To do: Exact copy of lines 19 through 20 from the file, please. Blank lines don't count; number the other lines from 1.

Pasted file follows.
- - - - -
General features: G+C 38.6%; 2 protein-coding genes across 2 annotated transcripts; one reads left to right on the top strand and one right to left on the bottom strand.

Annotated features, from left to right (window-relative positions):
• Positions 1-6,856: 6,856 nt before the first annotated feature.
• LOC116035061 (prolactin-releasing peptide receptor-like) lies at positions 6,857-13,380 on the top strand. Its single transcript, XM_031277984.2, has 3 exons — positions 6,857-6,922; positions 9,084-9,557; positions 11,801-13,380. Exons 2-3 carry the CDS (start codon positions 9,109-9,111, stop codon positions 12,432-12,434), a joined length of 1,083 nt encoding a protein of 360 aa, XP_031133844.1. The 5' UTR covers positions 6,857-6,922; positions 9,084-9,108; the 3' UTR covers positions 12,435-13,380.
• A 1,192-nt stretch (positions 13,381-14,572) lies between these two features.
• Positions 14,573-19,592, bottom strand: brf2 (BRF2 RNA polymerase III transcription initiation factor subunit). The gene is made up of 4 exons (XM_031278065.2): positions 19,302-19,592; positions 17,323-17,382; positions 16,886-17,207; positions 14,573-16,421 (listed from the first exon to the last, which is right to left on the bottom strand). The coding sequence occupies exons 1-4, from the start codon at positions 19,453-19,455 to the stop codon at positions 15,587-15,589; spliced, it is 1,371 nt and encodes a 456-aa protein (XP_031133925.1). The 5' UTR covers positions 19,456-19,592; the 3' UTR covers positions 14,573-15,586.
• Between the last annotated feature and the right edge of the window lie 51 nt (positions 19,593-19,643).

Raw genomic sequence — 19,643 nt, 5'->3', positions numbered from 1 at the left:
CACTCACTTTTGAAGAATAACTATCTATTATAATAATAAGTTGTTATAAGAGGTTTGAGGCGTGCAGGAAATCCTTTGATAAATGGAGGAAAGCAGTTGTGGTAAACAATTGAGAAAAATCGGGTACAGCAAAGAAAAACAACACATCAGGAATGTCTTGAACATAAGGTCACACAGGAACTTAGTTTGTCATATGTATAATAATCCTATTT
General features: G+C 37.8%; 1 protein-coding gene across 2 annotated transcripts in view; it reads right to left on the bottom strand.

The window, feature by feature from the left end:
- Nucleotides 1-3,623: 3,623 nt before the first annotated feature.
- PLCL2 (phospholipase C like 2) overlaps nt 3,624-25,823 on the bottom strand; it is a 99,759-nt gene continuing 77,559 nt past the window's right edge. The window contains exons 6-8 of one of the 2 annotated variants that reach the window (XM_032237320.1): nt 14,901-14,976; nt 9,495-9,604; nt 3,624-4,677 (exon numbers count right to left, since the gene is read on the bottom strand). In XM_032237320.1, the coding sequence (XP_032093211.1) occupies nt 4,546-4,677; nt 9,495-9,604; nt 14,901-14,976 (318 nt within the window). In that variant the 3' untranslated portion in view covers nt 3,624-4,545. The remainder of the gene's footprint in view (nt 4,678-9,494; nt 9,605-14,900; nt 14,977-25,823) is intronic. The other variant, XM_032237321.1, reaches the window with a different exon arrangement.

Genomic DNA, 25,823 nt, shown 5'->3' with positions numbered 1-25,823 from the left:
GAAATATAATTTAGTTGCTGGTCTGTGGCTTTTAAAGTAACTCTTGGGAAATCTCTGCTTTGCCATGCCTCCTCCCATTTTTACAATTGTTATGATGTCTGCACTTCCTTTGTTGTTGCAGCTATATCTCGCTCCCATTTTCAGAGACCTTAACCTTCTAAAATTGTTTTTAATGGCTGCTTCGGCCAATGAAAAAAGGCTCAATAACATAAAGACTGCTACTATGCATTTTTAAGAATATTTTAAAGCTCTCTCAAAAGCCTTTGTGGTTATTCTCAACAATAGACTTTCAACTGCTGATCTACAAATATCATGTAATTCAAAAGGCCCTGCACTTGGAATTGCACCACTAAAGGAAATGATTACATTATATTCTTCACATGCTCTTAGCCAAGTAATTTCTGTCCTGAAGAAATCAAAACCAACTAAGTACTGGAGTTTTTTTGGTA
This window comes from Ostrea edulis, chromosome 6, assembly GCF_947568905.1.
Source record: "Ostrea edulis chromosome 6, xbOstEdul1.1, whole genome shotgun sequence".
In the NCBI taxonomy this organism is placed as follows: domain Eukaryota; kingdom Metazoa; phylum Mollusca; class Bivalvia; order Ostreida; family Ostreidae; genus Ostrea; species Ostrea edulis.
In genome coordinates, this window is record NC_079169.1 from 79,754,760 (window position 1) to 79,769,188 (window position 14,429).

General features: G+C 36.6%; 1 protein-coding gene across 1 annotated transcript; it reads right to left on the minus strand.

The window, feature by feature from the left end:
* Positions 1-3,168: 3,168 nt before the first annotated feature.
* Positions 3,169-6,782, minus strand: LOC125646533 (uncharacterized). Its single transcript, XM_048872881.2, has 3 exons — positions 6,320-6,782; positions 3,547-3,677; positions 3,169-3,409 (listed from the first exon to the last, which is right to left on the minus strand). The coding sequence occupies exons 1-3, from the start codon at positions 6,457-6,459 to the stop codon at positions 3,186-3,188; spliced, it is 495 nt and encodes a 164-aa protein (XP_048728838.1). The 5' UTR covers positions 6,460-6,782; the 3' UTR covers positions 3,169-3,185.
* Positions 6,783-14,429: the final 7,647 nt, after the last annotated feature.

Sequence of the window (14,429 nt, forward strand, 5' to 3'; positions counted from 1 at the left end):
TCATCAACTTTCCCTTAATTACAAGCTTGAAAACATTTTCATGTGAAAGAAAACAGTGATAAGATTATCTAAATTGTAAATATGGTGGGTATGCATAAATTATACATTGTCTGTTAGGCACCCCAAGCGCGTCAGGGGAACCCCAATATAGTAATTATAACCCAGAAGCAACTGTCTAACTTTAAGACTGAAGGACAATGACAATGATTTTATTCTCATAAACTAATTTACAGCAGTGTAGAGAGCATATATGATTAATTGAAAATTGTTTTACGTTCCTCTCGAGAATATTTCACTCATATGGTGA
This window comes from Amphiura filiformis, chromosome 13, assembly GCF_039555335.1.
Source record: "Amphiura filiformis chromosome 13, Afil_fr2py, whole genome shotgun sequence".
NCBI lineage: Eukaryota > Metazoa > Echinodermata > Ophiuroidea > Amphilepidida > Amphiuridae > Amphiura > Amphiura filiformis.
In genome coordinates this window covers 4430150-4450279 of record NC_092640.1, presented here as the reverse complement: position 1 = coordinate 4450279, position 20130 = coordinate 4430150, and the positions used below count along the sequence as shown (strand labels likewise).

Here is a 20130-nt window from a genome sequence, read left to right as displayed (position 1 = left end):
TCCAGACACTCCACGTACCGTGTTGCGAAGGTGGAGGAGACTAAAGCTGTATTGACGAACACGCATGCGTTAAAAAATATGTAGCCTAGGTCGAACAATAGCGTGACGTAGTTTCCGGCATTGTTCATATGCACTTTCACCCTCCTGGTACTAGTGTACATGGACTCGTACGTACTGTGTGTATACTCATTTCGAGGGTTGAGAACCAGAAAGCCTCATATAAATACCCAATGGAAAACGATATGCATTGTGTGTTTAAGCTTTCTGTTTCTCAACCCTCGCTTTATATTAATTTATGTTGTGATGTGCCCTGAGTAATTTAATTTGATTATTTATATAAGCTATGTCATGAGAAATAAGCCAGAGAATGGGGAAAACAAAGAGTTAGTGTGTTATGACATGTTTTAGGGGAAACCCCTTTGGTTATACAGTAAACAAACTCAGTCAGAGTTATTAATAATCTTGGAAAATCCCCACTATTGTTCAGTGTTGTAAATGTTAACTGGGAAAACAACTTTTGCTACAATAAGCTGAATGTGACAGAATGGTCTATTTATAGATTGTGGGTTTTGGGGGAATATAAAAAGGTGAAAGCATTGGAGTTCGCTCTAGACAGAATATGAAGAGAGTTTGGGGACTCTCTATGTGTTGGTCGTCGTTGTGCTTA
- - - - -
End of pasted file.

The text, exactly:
In genome coordinates, this window is record NC_079169.1 from 79,754,760 (window position 1) to 79,769,188 (window position 14,429).

General features: G+C 36.6%; 1 protein-coding gene across 1 annotated transcript; it reads right to left on the minus strand.